Joint Venture Subsidiary

What is a Joint Venture Subsidiary ?


Joint venture subsidiaries are strategic business entities formed by the collaboration of two or more independent companies. These entities merge the concepts of joint ventures and subsidiaries to leverage combined resources and expertise for mutual benefits.

Joint Venture vs. Subsidiary

A joint venture involves independent companies joining forces for a specific project or business objective, sharing risks, costs, and profits. In contrast, a subsidiary is a company controlled or owned by another company, known as the parent company. The parent company typically holds a majority stake, influencing the subsidiary's strategic decisions and operations while maintaining separate legal identities.

Formation of a Joint Venture Subsidiary

A joint venture subsidiary arises when two or more companies form a new legal entity under a joint venture agreement. This newly created entity operates as a subsidiary, with ownership shared among the parent companies based on their contributions.

Advantages of Joint Venture Subsidiaries

These ventures offer several benefits, such as:

  • Risk Sharing: Distributes risks among all parent companies.
  • Complementary Strengths: Leverages the unique strengths of each parent company.
  • Access to Local Markets: Facilitates entry into new geographical markets.
  • Cost Sharing: Reduces individual company costs by pooling resources.
  • Resource Efficiency: Utilizes combined resources more efficiently.
  • Profit Sharing: Allows for shared profits based on contributions.

Wholly Owned Subsidiary vs. Joint Venture Subsidiary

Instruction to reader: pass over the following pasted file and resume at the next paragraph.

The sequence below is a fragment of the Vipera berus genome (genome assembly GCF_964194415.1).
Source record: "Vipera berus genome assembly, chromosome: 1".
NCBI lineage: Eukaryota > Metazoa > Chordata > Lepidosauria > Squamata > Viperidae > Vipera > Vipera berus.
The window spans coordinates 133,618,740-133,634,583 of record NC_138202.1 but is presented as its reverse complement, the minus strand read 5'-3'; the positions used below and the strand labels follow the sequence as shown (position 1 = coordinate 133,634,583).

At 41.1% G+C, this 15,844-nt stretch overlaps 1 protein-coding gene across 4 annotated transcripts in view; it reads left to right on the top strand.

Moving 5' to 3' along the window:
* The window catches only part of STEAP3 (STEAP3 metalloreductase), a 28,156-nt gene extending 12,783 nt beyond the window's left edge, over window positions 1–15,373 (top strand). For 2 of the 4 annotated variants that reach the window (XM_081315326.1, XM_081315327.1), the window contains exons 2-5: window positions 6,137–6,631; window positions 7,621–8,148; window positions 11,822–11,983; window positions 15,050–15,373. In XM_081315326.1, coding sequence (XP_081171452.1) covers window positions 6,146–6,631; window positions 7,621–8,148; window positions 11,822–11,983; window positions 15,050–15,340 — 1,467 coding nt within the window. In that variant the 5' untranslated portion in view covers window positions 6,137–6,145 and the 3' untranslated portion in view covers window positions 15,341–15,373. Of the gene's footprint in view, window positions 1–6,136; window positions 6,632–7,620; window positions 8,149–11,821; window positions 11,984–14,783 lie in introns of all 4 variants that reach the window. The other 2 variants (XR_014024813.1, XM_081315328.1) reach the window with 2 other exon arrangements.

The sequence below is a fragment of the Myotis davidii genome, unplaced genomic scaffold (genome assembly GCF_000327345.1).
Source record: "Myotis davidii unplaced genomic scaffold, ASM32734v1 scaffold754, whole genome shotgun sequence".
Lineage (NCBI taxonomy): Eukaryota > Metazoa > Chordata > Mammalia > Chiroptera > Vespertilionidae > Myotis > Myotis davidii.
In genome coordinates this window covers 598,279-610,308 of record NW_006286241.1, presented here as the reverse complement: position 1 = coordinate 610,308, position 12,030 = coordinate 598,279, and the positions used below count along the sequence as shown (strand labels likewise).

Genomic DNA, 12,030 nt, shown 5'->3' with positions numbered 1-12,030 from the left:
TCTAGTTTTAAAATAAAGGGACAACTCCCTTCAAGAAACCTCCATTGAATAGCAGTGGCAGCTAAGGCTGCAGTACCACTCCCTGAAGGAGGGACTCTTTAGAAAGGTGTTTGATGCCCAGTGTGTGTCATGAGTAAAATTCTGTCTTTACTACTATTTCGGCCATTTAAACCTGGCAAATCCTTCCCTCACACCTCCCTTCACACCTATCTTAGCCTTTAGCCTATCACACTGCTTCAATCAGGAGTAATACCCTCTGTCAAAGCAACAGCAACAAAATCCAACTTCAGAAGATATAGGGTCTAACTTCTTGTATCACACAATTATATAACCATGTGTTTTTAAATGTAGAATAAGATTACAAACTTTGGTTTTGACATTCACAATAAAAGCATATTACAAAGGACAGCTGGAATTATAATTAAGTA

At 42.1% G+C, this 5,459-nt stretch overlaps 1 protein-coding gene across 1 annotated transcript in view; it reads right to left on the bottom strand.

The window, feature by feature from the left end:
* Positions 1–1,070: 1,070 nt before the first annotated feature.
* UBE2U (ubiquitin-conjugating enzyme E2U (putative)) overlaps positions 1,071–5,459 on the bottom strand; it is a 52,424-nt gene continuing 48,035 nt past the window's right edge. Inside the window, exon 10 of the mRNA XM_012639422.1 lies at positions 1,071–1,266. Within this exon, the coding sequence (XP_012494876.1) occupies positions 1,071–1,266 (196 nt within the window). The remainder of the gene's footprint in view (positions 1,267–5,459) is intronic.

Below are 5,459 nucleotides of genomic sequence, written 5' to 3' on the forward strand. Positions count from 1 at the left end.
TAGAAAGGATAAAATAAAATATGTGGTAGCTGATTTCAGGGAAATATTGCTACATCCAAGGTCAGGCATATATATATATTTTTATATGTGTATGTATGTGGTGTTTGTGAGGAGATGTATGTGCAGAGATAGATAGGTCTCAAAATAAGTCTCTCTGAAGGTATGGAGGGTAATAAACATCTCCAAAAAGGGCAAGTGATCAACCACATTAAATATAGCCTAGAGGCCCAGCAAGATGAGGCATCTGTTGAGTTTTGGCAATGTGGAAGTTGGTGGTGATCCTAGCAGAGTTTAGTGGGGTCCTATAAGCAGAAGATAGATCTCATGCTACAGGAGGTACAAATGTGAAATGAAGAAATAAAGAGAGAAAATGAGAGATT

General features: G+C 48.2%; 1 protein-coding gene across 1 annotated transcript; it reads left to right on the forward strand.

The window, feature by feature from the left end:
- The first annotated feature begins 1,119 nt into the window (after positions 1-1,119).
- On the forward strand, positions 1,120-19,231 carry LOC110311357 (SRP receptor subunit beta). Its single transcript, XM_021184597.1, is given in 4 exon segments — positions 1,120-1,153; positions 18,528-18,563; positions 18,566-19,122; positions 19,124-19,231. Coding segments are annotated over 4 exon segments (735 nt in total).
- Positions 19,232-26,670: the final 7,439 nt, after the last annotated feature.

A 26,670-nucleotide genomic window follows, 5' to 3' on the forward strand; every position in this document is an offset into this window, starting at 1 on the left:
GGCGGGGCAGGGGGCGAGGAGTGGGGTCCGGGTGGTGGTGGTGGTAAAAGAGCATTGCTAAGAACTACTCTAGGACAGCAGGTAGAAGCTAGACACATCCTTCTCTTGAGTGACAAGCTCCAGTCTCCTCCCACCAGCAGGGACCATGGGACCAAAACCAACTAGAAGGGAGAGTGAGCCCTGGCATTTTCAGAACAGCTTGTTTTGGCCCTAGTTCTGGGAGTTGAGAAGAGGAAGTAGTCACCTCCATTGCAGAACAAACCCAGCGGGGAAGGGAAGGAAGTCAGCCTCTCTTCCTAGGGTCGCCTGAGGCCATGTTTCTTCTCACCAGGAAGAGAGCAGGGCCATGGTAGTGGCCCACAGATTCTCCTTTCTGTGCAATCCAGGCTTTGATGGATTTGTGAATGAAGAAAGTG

In a wholly owned subsidiary, the parent company owns 100% of the subsidiary, exerting complete control. However, a joint venture subsidiary involves shared ownership and decision-making, offering a collaborative approach with shared risks and benefits.

Other Business Arrangements

Aside from joint ventures and subsidiaries, other business arrangements include associate companies. In these arrangements, a parent company holds a minority stake (typically 20% to 50%) in another company, influencing but not controlling its operations.

Key Ownership Percentages

  • Joint Venture: Ownership percentages are based on each parent company's contributions.
  • Subsidiary: The parent company owns over 50% of the subsidiary.
  • Associate Company: Ownership ranges from 20% to 50%.

Understanding the nuances of joint ventures, subsidiaries, and associate companies is essential for businesses exploring various strategic options for expansion and collaboration. Each structure offers unique opportunities and challenges, tailored to the specific needs and goals of the involved parties.